In monsoon, she gets up at 5 o’clock, cooks breakfast for her family under a tarp. She then walks one hour and fifteen minutes in rain that doesn’t so much fall as gush like a fire hose, across half a mile of muddy wasteland. She crosses an iron bridge, and walks another half mile through Varanasi’s tortuous staircases and alleyways to reach her classroom in time for 8 am roll call. All with twenty pounds of text books on her back. She’s fourteen years old and she’s already trained for deployment against the North-East insurgents. Her family is planning her wedding. She’s planning her major.
This is India’s real super-power. A girl who goes to school against the odds.
I’ve known Sunita for over two years now. When I first met her, she was selling marigold flower-candles on the ghats. The ones that tourists buy to light and float on the Ganges to make a wish. She stomped into my boat and barked at me to buy her flowers. I told her that she didn’t have to shout, and she shot me a ‘who the hell are you?’ kind of look, then sat down and handed me a flower-candle for free.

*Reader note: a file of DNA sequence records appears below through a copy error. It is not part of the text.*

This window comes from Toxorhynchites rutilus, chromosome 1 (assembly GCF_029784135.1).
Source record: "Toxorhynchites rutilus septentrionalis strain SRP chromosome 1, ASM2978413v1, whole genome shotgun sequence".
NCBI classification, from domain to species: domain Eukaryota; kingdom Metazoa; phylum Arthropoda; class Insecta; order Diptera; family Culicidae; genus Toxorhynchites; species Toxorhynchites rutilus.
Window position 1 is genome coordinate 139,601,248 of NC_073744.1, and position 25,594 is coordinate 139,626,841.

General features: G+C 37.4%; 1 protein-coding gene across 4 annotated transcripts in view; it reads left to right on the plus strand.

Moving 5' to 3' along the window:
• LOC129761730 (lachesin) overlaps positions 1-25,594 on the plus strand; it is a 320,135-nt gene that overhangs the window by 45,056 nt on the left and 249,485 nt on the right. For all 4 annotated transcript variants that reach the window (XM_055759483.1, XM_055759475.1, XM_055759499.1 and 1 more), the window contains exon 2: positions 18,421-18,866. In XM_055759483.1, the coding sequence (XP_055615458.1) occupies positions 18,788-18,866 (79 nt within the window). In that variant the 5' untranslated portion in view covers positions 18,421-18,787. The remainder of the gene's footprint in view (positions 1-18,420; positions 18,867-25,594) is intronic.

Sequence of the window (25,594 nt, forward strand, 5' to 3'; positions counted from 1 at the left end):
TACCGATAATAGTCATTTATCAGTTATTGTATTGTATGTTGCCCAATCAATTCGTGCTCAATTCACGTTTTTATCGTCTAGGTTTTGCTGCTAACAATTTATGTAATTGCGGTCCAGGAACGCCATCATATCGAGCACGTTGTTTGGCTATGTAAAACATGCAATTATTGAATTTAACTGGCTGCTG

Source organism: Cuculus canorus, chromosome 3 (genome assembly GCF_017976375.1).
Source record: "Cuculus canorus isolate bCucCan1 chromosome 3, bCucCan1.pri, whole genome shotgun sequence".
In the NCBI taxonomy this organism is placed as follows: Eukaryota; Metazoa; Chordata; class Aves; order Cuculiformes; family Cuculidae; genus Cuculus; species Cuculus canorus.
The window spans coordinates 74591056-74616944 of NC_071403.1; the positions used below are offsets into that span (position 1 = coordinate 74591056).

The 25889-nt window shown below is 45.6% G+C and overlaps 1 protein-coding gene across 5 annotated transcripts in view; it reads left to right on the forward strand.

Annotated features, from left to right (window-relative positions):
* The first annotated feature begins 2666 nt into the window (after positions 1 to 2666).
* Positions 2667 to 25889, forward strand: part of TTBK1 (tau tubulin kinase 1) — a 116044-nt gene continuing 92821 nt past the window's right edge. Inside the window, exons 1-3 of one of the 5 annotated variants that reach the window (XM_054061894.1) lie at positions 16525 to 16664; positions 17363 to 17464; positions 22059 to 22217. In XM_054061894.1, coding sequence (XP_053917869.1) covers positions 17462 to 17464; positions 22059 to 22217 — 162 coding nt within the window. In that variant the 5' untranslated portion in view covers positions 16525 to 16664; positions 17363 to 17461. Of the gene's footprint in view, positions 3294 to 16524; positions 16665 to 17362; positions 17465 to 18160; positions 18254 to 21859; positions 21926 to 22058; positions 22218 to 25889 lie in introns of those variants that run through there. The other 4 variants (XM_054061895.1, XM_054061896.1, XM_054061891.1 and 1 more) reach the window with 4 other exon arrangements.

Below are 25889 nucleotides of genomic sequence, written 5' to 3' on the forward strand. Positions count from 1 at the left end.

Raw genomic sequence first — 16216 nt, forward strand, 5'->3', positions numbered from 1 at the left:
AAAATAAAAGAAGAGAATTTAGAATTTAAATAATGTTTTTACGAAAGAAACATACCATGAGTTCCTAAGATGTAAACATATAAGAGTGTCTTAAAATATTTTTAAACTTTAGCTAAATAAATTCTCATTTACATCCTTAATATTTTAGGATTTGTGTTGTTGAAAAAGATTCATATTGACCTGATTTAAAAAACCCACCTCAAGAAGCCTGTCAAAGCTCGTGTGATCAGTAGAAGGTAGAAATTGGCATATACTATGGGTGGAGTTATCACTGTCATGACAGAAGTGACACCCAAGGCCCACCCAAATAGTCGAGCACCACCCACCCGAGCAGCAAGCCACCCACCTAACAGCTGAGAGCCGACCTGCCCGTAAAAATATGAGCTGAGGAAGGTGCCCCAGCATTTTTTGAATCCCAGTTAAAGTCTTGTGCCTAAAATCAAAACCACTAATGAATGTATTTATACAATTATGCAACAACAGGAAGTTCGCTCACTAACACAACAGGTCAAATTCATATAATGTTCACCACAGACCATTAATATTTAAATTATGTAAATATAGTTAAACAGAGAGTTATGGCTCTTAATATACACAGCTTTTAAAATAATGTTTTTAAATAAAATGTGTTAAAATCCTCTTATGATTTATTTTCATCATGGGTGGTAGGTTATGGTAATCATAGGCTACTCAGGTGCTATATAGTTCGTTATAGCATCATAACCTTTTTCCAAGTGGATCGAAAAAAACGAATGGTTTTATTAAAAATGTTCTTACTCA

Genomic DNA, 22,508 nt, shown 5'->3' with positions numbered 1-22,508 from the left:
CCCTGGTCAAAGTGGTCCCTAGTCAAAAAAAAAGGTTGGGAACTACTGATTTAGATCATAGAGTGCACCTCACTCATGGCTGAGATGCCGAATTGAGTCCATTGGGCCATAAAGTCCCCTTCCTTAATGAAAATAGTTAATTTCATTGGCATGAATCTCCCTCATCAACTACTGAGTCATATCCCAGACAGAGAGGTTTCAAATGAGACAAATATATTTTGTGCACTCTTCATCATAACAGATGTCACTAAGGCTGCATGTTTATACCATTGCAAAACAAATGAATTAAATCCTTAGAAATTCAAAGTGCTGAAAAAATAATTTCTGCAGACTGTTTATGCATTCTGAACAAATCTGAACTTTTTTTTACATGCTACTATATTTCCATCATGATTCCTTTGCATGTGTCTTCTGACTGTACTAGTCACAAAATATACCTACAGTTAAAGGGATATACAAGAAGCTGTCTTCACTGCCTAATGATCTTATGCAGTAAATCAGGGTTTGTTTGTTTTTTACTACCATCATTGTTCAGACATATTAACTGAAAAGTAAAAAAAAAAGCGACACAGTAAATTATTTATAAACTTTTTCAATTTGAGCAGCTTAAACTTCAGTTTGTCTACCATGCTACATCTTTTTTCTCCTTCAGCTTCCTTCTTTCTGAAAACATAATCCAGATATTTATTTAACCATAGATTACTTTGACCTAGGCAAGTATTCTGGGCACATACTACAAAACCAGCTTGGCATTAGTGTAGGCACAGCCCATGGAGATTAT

My nickname for her was ‘Tarakana’ which means ‘thunderous vibration’ because she almost never spoke in a normal tone of voice. Everything about her was different. She told me she wanted to go to school, and I could tell she was serious. When I gave her a couple of English lessons, she sucked it all up like a Hoover. Her uncle and a few fellow wanderers pitched in and together we got her into a local Christian school. She’s really good at art, but her favourite subject is math. I visited her in April this year and met one of her teachers, who told me she’s doing really well. And she doesn’t bark quite as much as she did.
Sunita hams it up for a fake Pepsi commercial...
Bek, you are most special. MOST special x